393.1123 Coltman, Charles/12

Memorandum by the Chief of the Division of Far Eastern Affairs, Department of State (MacMurray)

The Chinese Chargé, Mr. Yung Kwai, called this afternoon, and told me that he had received from his Government a telegram instructing him to explain to the Department that the Chinese Government was carefully investigating the facts in regard to the murder of Mr. Coltman. He asked if we had any information that we might give him concerning the case. I told him that I was glad of the opportunity to explain to him what had happened, and to convey to him some sense of the extreme seriousness with which this Government regarded the matter. I then read him, practically complete, the telegrams we have received from Peking in the matter [Page 717] (No. 492, December 13; No. 495, December 15; No. 502, December 22; No. 2, January 2; and No. 4, January 3.)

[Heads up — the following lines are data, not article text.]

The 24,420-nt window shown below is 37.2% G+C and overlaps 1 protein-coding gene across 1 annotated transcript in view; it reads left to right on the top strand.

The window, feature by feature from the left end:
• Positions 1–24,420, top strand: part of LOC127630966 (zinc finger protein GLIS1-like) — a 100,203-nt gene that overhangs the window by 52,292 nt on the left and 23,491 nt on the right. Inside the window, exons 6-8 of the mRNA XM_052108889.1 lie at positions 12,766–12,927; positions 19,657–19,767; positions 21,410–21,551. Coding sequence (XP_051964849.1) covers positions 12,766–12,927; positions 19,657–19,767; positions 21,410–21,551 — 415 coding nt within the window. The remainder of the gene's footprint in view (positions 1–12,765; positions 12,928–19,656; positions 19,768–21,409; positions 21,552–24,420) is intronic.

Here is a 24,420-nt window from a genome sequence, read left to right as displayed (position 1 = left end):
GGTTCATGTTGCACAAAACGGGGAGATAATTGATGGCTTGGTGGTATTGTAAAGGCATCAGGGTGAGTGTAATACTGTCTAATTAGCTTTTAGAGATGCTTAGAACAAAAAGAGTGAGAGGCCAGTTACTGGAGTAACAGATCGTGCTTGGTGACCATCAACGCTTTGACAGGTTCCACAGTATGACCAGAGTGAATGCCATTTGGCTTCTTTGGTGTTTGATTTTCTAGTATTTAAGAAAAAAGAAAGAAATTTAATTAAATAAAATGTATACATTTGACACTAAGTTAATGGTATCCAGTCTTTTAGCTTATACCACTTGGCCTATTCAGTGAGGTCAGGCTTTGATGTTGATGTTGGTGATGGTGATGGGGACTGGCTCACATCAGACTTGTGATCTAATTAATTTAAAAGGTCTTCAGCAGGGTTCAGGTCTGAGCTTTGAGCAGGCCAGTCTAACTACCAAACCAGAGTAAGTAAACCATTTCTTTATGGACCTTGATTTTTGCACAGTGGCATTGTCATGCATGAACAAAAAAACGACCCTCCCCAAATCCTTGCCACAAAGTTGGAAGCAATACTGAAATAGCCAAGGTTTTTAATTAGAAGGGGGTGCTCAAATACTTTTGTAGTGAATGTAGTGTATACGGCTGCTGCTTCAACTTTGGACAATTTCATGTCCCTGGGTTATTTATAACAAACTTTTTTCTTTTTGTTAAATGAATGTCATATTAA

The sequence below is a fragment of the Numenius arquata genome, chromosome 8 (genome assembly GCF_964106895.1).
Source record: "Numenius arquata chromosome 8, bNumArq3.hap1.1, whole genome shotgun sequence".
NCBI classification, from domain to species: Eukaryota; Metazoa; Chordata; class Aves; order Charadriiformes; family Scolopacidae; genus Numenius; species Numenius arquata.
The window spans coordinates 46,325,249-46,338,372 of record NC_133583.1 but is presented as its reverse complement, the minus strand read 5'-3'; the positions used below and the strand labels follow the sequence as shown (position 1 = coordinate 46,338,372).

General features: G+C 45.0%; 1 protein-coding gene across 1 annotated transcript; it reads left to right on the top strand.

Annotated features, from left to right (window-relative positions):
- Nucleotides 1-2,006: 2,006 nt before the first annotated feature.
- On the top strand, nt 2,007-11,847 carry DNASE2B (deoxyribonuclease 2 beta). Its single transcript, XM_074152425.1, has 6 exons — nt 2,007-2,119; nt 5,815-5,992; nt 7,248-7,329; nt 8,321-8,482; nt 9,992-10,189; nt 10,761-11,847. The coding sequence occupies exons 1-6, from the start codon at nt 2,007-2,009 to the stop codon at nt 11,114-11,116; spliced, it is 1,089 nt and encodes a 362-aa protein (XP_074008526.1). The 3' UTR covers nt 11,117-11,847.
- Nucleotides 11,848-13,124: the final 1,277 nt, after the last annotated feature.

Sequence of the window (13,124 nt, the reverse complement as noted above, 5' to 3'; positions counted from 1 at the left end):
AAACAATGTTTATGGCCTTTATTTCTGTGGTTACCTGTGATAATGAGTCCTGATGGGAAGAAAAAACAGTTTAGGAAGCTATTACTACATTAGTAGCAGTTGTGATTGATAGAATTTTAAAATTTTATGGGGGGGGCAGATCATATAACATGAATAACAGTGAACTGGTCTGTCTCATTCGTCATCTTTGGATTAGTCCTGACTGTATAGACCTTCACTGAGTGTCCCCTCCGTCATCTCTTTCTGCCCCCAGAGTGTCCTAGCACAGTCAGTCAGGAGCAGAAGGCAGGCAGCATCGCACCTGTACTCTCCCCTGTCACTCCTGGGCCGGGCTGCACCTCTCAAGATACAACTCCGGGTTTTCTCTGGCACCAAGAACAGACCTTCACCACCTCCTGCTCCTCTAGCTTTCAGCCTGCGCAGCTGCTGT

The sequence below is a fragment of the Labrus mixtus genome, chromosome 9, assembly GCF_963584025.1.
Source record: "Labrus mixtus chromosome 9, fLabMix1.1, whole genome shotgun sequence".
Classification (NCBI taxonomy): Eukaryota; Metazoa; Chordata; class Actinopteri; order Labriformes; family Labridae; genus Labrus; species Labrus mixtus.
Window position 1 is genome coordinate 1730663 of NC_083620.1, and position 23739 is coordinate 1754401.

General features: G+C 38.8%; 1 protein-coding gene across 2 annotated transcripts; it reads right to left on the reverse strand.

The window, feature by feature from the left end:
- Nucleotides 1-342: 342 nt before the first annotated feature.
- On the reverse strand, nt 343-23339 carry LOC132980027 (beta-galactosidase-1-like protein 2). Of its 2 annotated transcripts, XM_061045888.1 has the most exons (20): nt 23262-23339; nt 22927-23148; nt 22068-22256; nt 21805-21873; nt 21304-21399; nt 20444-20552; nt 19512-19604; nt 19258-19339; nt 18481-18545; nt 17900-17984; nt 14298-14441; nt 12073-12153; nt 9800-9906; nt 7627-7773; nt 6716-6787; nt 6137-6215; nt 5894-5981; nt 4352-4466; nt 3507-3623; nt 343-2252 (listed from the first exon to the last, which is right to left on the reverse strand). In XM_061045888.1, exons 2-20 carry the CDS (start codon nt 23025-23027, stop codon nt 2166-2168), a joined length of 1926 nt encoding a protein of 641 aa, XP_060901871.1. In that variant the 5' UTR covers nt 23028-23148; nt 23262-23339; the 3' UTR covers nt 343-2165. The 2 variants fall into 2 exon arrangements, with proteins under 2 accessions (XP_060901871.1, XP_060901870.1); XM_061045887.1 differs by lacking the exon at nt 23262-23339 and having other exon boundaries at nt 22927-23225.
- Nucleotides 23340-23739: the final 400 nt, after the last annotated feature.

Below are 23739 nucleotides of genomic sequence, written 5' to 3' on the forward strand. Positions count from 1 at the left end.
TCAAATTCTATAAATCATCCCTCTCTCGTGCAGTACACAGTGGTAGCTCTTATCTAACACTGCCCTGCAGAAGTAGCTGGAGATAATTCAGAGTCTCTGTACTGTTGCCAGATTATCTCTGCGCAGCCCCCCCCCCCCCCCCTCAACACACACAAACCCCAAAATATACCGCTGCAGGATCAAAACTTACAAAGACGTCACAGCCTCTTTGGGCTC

Upon my emphasizing to him the fact that the Chinese Government did not appear to be conscious of the gravity of the issues involved, he volunteered to send “a strong cable” to the Chinese Foreign Office. … I said that … I had no objection to letting him know the attitude that this Government had taken as illustrated in its telegrams (No. 294, December 20, and No. 297, December 23). I thereupon read him the substance of these telegrams, omitting the confidential paragraph, in No. 294, and the reference to the remission of the Boxer Indemnity, in No. 297. He said that that would give him an indication of this Government’s views; and I emphasized the fact that the reading of this correspondence would have made evident to him that Dr. Schurman was not acting independently, but on the basis of very precise instructions from his home Government, which had fully approved his action in the matter and was prepared to back him to the utmost of its ability. He said he fully realized this and would cable his Government in that sense.